Professor of social welfare Laura Abrams was featured in a Social Work Today article about the role of social work in the U.S. juvenile justice system. Over the last half-century, the U.S. has favored a system of punishment that made it easier for juveniles to be treated as adults. But Abrams sees a new era unfolding with a wave of 21st century reforms that prioritize the protection of children’s rights and support for youth and families. “Social workers should care about juvenile justice reform because we need to restore our rightful place with youth who have been in contact with the law,” she said. She encouraged social workers to stay informed about the issues, become aware of local initiatives and connect with advocacy groups to advance the cause of juvenile justice reform. “We can’t consider [reform] done, even though a lot of progress has been made,” Abrams said.
Laura Wray-Lake, associate professor of social welfare, authored a blog post for the London School of Economics that highlighted her research on political behavior among U.S. youth. Affiliation with a major party has long been linked to heightened political engagement, she wrote, but in recent years young adults have been less likely to join a party. To analyze changes in youth political engagement, Wray-Lake and her research partners surveyed nearly 13,000 people — beginning at age 18 and continuing until they reached at least 30 — about behaviors such as voting, donating to a campaign, writing to public officials, and boycotting products or stores. They found that major political and social events from a person’s adolescence may be linked to his or her level of political activity throughout young adulthood. Given their potential for engagement, “it is remarkable that political parties appear to place such a low priority on recruiting or mobilizing young people,” Wray-Lake wrote.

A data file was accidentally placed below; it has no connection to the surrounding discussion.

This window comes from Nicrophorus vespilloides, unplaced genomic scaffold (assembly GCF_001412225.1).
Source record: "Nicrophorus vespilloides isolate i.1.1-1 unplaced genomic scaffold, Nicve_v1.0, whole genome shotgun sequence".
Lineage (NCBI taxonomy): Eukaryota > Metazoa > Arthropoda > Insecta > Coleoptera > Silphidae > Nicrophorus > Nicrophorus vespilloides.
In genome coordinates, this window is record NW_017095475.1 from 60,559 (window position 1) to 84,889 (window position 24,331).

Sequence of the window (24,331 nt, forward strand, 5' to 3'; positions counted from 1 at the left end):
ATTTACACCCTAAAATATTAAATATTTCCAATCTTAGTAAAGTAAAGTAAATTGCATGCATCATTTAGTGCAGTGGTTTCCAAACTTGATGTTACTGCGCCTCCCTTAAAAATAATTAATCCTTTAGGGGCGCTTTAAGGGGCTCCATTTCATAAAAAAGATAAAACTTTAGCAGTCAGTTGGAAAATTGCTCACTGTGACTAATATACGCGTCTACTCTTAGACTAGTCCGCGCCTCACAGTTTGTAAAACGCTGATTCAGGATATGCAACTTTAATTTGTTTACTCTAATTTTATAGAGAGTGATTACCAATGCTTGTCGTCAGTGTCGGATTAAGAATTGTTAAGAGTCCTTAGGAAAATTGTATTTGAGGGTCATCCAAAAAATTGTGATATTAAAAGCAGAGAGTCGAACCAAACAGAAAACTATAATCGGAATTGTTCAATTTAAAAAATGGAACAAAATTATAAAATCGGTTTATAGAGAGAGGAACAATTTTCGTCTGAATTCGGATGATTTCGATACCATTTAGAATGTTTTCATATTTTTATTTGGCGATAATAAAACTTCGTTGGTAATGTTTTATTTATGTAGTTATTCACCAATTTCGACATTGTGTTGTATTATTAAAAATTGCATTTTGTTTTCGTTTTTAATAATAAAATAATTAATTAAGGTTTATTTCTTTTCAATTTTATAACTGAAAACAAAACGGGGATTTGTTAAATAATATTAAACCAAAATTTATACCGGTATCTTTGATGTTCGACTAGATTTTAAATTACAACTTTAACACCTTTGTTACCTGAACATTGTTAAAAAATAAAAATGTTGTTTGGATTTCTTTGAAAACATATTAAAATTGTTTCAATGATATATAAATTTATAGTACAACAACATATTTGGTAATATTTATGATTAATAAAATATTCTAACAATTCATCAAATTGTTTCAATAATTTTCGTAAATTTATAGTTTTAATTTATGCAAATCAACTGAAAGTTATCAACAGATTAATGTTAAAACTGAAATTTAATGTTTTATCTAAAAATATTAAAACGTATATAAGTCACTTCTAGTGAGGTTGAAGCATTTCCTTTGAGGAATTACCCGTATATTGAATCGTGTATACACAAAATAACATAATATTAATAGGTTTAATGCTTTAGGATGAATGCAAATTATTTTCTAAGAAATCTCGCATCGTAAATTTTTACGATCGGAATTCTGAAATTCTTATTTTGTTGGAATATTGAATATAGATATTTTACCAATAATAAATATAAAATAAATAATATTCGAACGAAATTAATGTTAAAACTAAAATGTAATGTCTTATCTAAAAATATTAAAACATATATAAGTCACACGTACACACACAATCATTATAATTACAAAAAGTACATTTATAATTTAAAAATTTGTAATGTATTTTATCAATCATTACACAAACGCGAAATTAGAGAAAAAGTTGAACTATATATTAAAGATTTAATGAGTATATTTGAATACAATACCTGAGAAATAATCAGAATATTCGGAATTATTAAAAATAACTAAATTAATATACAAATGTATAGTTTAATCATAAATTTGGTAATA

The student-led Latinx Caucus at UCLA Luskin collaborated with the Council on Social Work Education to host the 17th Annual Latinx Community Conference: Breaking Down Borders, Más Allá de la Frontera. The April 27 event brought together social services professionals and scholars to discuss issues facing the Latinx community, focusing specifically on immigration. “Immigration permeates every level of service, and without considering it holistically while also considering it within our specialties, we risk taking on a limited understanding of this complex social concern,” said MPP candidate Kassandra Hernandez, one of several student organizers. The event started with a blessing circle, followed by an address by Dean Gary Segura. Beth Caldwell MSW ’02, a professor at Southwestern Law School, gave the keynote address. Caldwell’s most recent research explores the consequences of deportation to Mexico with an emphasis on deportees who grew up in the United States. The daylong conference covered a wide spectrum of topics relating to the experiences of the Latinx community. Experts led workshops on mental health, educational barriers, domestic violence, LGBTQ issues, and the deportation of immigrant youth and families. Conference attendees enjoyed entertainment by the Mariachi de Uclatlán group during lunch and Changüí Majadero during the evening networking reception. Historically, Social Welfare students have taken the lead on organizing the community conference; this year, the scope was broadened to encourage full participation by Public Policy and Urban Planning students, as well.